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Starting your dog on Bep Ben is an exciting time, for both the dog and the owner! But transition to Bep Ben too quickly and it could lead to upset bellies and a bit of a mess.
That’s why, below, we’ll go through:
Unlike humans, dogs are used to eating the same food everyday, often for years. If you switch their food entirely, with no transition period, it often leads to digestive upsets like vomiting and diarrhea. Please note that, even during the transitioning period, you may notice some constipation and diarrhea. This is quite common when you’re switching your dog’s diet. That’s why you need to transition slowly. Gradually changing your dog’s diet is important because it helps reduce discomforts like belly upsets, flatulence, diarrhea, and constipation.
According to the American Kennel Club (AKC) you should transition a dog’s food over 5 to 7 days. If your dog has any food allergies, sensitive stomachs, gastrointestinal diseases, you may need to provide a longer transitioning period of 7 to 14 days, so their digestive system isn’t thrown off by the changes.
We recommend following the AKC Guide:
If Bep Ben is similar to their old diet, you may be able to cut the transition to a few days. If at any point during their transition, you notice a bit of digestive upset or discomfort, we recommend extending the transition and slowing down the process further.
We also recommend adding a small amount of the Probiotics Powder we’ve included (in a small zip lock bag) in every meal, to help boost gut bacteria and keep the good bacteria in balance.
It’s essential you also monitor your dog during the transitioning process. You’ll need to monitor their digestive health by looking at their poop, taking note of their energy levels, recording any adverse reactions, and even watching your portion size.
For a simple guide, please refer to this image below.
You want to make sure your dog’s poop falls in the ideal section, where it’s either:
For more information on what good and healthy poop looks like, please have a look at our article: Stinky Business: Decoding your Dog’s Poop.
Your dog’s energy level is also a key factor. Are they more playful, do they have more energy or are they more tired? Take note of these changes and talk to your vet, if you are concerned.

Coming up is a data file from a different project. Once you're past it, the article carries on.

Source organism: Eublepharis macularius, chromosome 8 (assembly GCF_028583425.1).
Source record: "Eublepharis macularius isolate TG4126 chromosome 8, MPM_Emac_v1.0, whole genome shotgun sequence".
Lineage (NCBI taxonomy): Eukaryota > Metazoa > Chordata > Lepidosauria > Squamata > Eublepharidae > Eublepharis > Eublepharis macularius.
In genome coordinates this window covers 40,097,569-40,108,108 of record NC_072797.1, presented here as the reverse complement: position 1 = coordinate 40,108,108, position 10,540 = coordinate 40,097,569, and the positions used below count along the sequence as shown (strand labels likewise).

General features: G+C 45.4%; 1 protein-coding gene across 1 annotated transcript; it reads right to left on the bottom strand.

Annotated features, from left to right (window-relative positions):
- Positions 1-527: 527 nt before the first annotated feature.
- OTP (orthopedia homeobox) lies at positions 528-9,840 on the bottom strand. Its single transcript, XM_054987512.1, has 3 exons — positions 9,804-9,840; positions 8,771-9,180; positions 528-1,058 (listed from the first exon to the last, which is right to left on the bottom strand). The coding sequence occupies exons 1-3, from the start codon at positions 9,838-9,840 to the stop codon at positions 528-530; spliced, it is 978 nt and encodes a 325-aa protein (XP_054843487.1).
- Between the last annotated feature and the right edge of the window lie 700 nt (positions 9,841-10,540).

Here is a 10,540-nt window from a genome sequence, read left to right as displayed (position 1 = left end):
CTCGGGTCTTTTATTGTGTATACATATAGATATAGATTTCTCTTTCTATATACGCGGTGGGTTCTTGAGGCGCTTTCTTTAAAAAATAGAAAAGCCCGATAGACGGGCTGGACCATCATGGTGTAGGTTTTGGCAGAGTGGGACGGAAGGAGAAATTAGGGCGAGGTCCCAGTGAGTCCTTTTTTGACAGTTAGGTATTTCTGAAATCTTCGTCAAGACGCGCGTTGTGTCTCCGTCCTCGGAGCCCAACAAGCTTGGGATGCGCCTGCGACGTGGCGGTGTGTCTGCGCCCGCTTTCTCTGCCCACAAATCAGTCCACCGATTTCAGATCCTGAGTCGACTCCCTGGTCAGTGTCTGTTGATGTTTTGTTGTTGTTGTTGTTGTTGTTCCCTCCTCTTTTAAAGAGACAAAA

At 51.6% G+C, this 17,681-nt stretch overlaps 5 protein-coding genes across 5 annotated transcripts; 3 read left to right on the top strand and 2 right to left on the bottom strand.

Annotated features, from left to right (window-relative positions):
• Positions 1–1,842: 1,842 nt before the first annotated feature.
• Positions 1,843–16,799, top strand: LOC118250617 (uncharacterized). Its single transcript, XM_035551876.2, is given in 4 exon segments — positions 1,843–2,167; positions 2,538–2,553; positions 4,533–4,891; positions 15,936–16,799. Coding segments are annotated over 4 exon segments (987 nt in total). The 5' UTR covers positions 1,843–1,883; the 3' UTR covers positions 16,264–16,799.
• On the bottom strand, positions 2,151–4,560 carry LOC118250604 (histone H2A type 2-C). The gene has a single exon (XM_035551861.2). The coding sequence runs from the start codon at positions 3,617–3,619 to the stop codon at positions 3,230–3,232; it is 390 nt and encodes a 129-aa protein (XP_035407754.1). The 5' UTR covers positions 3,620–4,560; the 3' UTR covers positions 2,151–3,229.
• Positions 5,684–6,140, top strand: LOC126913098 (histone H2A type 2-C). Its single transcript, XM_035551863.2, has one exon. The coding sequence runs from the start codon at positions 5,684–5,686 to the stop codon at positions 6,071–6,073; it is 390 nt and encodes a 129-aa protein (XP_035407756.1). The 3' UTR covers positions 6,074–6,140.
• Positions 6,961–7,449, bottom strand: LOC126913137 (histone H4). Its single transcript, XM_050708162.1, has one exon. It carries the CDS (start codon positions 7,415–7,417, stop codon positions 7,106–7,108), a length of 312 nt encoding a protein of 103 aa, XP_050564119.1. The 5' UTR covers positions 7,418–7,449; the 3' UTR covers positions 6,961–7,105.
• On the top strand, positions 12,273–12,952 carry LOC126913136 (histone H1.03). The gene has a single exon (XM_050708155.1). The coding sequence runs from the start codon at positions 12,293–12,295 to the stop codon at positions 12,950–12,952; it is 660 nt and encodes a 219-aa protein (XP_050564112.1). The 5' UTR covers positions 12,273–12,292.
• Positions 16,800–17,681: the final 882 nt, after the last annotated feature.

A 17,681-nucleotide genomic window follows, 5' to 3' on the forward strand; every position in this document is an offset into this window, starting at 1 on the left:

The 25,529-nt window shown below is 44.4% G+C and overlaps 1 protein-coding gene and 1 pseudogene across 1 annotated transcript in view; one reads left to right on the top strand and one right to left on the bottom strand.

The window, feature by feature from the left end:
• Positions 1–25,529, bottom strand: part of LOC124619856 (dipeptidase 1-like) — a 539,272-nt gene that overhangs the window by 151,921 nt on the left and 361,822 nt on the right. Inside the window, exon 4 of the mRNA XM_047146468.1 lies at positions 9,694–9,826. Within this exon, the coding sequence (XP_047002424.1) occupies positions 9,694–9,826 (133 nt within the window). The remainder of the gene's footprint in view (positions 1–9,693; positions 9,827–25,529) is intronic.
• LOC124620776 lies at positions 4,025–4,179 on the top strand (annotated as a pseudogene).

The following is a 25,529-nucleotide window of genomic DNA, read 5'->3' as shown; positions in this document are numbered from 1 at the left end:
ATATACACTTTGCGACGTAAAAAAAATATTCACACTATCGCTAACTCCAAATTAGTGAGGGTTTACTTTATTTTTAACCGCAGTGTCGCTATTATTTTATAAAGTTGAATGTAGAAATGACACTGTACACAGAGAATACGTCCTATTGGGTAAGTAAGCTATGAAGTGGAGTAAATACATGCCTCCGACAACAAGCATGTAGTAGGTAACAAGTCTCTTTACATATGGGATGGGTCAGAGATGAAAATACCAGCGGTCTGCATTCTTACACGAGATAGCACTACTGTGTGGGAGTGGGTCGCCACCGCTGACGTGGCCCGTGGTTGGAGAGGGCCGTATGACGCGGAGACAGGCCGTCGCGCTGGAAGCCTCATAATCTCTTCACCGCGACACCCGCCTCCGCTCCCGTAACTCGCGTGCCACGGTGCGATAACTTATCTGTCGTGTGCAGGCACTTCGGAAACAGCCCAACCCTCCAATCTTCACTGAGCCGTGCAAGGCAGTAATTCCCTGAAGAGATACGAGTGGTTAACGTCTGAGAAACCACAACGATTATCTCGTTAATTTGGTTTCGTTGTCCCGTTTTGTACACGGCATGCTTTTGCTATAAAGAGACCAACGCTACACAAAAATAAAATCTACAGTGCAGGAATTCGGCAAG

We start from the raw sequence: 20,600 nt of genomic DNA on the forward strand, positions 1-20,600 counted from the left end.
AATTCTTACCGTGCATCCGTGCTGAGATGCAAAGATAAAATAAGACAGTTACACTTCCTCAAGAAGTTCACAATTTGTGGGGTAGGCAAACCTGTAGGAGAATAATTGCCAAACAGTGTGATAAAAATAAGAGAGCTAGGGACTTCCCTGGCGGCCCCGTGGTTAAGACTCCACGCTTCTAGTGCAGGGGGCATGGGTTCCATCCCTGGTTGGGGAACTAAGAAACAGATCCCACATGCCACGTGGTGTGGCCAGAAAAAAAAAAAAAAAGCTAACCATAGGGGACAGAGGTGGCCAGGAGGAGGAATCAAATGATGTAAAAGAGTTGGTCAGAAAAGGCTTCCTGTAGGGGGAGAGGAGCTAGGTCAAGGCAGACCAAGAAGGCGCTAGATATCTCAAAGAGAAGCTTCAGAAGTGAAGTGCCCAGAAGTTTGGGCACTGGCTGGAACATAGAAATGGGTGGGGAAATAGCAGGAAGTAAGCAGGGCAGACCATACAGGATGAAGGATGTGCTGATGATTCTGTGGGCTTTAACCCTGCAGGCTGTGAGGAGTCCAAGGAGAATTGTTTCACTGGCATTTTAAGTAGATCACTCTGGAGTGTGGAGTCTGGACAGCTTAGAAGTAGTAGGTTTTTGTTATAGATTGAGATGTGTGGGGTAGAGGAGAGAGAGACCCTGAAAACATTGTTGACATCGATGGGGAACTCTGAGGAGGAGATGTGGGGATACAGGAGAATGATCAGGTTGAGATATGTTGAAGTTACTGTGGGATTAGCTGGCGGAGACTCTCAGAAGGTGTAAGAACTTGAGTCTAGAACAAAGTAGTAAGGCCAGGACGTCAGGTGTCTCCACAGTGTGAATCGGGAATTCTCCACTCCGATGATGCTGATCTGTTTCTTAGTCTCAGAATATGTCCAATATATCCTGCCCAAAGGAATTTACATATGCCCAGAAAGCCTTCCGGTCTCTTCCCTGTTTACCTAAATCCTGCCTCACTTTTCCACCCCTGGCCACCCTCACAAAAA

If your dog is displaying any gastrointestinal signs (persistent vomiting and/or diarrhea) despite slowing down the transitioning process, or cutaneous symptoms (itching, skin inflammation, hair loss, and a rash), or even a combination of the two, you should have your dog evaluated by your vet. The dog might be having an adverse reaction due to a food intolerance. It’s extremely rare for a dog to fall very ill if you switch their food. However, if you notice any severe problems or prolonged digestive upsets, please reach out to your vet immediately. Your dog might be experiencing an allergic reaction.
How much you feed your dog is also key in successful transitions. If you give your dogs too much food (overly large portion sizes) it can make them feel sluggish and also make weight management extremely difficult. If you want to learn more about feeding guides, check out our article: How much Bep Ben to Feed Your Dog. If your dog is overweight, have a look at our article on Weight Management for Dogs to learn more about the calories you should feed them per day.
Overall, if your dog displays normal behavior and energy levels, and there’s no news, that would indicate that the transition is going well! If you’re feeling overwhelmed, don’t fret. Remember to keep the transition slow and steady, and monitor your dog during this process.
Happy munching puppers!
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